No, they're not tighty-whities. Nor would you share them with a friend, unless he's an attorney or she's a constitutional law junkie.
The amicus curiae briefs have been filed in the Prop 8 cases. The usual suspects have weighed in on the throw it out side: Labor, Lawyers, the National Organization for Women, even the California Council of Churches. In their amicus briefs, the various groups weigh in on separation of powers; the difference between an amendment and a revision; and how Prop 8 unconstitutionally limits a fundamental right.
The weird stuff starts with the briefs filed in support of Prop 8. There are only two of them, and they're out in cloud cuckoo land. Michael J. McDermott goes off on a 20-odd page rant on the Supremely Privileged Homosexual class, the supremacy of XX & XY, and how radical lesbians are not only out to destroy the world, but are waging a personal vendetta against the minority of truly masculine men left in this world, with himself as their chief target. His diatribe is linked on the Supreme Court site as "Supporting Declaration in Support of Prop 8."
The second amicus brief in favor of Proposition 8 is entitled "The Church of the Messiah in Support of Prop 8" and was filed by "The Most Reverend Messiah" of Marina del Rey, California. This one's really out there and includes the use of sparkly-star fonts for the 40-odd biblical quotes from Corinthians, Leviticus, Romans and Proverbs that make up the Rev's "legal" justification for supporting Proposition 8.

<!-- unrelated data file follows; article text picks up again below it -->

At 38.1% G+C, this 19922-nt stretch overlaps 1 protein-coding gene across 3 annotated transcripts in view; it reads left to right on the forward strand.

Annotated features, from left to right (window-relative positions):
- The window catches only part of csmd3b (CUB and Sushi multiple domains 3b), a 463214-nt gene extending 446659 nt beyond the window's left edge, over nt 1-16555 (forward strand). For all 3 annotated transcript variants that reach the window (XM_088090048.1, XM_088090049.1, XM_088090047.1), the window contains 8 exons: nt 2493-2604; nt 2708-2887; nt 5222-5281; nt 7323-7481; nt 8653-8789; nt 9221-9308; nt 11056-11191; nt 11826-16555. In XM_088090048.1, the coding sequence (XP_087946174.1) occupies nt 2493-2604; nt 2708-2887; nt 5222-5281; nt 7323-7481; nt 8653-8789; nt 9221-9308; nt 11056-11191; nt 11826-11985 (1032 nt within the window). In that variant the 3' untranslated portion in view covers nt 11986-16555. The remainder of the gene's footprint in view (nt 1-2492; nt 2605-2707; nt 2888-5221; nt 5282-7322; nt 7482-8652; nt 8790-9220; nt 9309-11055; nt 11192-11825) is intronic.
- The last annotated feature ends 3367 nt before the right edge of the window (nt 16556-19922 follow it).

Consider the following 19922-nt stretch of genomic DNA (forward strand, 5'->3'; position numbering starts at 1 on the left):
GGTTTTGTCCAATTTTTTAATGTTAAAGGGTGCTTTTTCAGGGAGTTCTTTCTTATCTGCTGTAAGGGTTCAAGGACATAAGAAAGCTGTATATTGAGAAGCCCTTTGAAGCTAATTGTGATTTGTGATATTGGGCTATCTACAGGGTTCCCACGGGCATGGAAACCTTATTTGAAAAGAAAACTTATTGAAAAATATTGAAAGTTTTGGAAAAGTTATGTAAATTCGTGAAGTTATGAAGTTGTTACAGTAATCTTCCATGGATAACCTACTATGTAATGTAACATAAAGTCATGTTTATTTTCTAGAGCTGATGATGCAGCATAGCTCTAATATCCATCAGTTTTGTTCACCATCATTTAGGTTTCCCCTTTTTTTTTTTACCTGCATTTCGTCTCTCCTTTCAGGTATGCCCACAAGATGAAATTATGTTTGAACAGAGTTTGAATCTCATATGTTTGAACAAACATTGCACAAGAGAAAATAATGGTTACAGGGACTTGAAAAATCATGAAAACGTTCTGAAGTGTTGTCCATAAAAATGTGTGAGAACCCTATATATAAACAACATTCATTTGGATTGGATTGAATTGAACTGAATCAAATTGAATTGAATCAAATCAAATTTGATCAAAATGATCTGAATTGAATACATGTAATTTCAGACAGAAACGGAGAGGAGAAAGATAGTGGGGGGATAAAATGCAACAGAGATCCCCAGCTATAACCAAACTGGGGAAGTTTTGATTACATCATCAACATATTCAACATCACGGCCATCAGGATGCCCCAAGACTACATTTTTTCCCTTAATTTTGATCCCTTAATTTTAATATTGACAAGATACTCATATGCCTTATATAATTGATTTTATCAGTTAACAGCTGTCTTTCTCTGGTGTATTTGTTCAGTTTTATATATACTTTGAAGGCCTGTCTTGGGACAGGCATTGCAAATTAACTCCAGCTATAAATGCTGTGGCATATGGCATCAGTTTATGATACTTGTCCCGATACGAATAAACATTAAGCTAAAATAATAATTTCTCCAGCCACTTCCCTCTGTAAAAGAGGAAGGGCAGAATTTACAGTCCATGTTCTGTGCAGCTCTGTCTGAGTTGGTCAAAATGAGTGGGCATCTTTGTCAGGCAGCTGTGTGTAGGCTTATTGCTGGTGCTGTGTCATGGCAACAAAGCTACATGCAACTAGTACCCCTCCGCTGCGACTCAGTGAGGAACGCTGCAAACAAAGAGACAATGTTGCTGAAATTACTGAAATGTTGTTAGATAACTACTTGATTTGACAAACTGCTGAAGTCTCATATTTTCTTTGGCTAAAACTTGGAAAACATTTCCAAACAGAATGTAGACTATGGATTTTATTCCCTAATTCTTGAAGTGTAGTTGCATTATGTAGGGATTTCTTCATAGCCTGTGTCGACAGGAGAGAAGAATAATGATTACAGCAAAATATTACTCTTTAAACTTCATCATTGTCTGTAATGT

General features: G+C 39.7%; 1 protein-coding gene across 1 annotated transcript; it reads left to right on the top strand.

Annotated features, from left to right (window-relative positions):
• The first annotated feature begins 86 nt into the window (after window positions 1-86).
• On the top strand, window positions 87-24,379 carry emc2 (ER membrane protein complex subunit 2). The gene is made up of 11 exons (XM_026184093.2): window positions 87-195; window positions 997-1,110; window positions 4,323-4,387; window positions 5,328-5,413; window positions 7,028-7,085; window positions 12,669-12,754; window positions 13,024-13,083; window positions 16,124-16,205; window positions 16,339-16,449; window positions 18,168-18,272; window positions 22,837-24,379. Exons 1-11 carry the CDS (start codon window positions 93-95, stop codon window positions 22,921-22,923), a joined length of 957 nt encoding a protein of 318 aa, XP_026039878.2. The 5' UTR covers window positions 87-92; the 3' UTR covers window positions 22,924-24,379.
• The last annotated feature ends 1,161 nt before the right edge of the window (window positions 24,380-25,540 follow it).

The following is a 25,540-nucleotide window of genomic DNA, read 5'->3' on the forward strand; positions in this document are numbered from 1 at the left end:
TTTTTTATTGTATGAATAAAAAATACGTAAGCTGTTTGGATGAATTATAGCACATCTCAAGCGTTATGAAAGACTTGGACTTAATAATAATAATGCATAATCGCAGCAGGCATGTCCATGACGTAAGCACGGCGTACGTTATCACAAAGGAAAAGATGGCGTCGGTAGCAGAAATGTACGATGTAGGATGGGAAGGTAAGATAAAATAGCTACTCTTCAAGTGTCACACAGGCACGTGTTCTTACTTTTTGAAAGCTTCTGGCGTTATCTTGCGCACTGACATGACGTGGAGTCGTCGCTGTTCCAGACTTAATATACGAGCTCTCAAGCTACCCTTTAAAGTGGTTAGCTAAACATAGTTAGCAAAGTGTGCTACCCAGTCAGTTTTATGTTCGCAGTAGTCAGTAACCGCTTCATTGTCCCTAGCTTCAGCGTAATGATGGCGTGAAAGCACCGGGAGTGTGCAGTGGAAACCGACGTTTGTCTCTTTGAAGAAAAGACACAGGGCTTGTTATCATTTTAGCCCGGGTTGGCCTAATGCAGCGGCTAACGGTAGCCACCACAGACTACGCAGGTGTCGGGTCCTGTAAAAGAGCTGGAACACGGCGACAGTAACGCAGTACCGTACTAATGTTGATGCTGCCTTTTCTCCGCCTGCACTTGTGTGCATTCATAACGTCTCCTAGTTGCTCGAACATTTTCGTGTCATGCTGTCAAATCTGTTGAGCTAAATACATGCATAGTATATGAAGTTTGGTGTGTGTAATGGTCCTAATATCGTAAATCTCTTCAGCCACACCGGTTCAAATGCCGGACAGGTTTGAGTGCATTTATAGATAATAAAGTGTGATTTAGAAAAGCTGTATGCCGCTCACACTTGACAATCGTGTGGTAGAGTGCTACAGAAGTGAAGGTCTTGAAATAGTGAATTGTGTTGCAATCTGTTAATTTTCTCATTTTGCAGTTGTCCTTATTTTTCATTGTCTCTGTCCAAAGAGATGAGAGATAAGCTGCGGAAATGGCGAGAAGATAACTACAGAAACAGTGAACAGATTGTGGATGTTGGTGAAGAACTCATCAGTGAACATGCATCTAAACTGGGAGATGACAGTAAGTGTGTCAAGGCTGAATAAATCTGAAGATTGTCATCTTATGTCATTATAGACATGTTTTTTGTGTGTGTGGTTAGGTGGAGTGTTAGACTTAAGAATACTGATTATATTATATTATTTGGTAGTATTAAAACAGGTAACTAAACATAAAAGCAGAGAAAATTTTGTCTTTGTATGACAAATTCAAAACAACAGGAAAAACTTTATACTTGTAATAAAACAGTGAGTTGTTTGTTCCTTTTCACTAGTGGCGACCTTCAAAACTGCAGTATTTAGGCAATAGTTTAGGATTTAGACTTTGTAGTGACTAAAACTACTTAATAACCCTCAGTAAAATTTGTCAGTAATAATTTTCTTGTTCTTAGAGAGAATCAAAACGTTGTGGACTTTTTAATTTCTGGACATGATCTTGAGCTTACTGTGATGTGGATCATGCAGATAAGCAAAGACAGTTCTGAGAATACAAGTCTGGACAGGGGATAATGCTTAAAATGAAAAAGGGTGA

The Council of Churches brief in opposition to Prop 8 is particularly interesting in that it makes the point that, for churches that perform or support gay marriage, Prop 8 unconstitutionally violates the religious freedom rights of those churches. The Council also points out that if marriage rights can be swept away by a simple majority vote, so can religious rights. Which is a can of worms that no church in this country wants to open.
Which might explain why, unlike last time around with Prop 22, the LDS Church has not filed a brief in opposition to Prop 8. Neither have the fundamentalists over at the Becket Fund.
Anyway, the amicus briefs are linked here and in the title of this post. The parties in the case have until Wednesday to reply to the briefs. Shortly afterwards the California Supreme Court will schedule its hearing in the matter, and a decision will be handed down within 90 days of the hearing.
UPDATE: Thanks, Joey, for the further information.
There's a whole slew of amicus briefs still in process, and unposted to the California Supreme Court website. Here's a link to all of them, via the California Judicial Council. I'm assuming that the rest of the briefs will begin to appear on the Supreme Court site next week.